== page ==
Gallbladder Cancer (cont.)

Treatment Option Overview

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There are different types of treatment for patients with gallbladder cancer.

Different types of treatments are available for patients with gallbladder cancer. Some treatments are standard (the currently used treatment), and some are being tested in clinical trials. Before starting treatment, patients may want to think about taking part in a clinical trial. A treatment clinical trial is a research study meant to help improve current treatments or obtain information on new treatments for patients with cancer. When clinical trials show that a new treatment is better than the standard treatment, the new treatment may become the standard treatment.

Clinical trials are taking place in many parts of the country. Information about ongoing clinical trials is available from the NCI Web site. Choosing the most appropriate cancer treatment is a decision that ideally involves the patient, family, and health care team.

Three types of standard treatment are used:

Surgery

Gallbladder cancer may be treated with a cholecystectomy, surgery to remove the gallbladder and some of the tissues around it. Nearby lymph nodes may be removed. A laparoscope is sometimes used to guide gallbladder surgery. The laparoscope is attached to a video camera and inserted through an incision (port) in the abdomen. Surgical instruments are inserted through other ports to perform the surgery. Because there is a risk that gallbladder cancer cells may spread to these ports, tissue surrounding the port sites may also be removed.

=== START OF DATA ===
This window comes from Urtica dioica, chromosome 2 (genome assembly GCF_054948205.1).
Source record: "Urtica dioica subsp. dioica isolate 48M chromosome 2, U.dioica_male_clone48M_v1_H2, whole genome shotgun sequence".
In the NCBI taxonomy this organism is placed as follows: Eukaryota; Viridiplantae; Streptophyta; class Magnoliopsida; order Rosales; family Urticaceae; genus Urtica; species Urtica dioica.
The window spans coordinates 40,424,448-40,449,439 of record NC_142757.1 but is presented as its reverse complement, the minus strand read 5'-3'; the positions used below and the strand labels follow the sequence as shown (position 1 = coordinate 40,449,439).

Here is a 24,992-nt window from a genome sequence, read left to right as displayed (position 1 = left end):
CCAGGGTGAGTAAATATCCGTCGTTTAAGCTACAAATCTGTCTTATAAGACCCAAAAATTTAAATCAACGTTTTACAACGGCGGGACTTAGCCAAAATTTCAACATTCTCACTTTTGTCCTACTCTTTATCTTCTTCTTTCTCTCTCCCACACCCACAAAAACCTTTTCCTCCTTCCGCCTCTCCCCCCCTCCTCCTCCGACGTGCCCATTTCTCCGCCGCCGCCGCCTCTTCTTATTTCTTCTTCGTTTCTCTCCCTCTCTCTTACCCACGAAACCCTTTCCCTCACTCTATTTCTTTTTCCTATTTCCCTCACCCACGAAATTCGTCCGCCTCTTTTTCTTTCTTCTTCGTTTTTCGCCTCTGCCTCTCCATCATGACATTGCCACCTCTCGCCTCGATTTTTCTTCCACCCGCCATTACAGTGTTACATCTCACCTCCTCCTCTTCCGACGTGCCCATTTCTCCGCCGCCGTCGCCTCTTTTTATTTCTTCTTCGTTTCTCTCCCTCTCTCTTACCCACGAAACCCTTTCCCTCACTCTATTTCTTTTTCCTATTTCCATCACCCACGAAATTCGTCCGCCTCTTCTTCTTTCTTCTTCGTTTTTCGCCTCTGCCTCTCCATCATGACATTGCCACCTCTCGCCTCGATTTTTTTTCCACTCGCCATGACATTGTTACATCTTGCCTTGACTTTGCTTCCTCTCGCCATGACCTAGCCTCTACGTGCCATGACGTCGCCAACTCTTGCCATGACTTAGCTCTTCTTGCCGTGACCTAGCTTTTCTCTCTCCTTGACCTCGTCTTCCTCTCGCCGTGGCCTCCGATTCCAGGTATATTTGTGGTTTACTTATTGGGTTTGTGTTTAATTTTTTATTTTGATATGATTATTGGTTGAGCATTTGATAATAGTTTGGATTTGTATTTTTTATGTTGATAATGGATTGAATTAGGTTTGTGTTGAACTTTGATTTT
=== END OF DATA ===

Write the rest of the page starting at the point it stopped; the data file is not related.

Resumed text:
If the cancer has spread and cannot be removed, the following types of palliative surgery may relieve symptoms:

  • Surgical biliary bypass: If the tumor is blocking the small intestine and bile is building up in the gallbladder, a biliary bypass may be done. During this operation, the gallbladder or bile duct will be cut and sewn to the small intestine to create a new pathway around the blocked area.
  • Endoscopic stent placement: If the tumor is blocking the bile duct, surgery may be done to put in a stent (a thin, flexible tube) to drain bile that has built up in the area. The stent may be placed through a catheter that drains to the outside of the body or the stent may go around the blocked area and drain the bile into the small intestine.
  • Percutaneous transhepatic biliary drainage: A procedure done to drain bile when there is a blockage and endoscopic stent placement is not possible. An X-ray of the liver and bile ducts is done to locate the blockage. Images made by ultrasound are used to guide placement of a stent, which is left in the liver to drain bile into the small intestine or a collection bag outside the body. This procedure may be done to relieve jaundice before surgery.

Radiation therapy

Radiation therapy is a cancer treatment that uses high-energy X-rays or other types of radiation to kill cancer cells. There are two types of radiation therapy. External radiation therapy uses a machine outside the body to send radiation toward the cancer. Internal radiation therapy uses a radioactive substance sealed in needles, seeds, wires, or catheters that are placed directly into or near the cancer. The way the radiation therapy is given depends on the type and stage of the cancer being treated.

Chemotherapy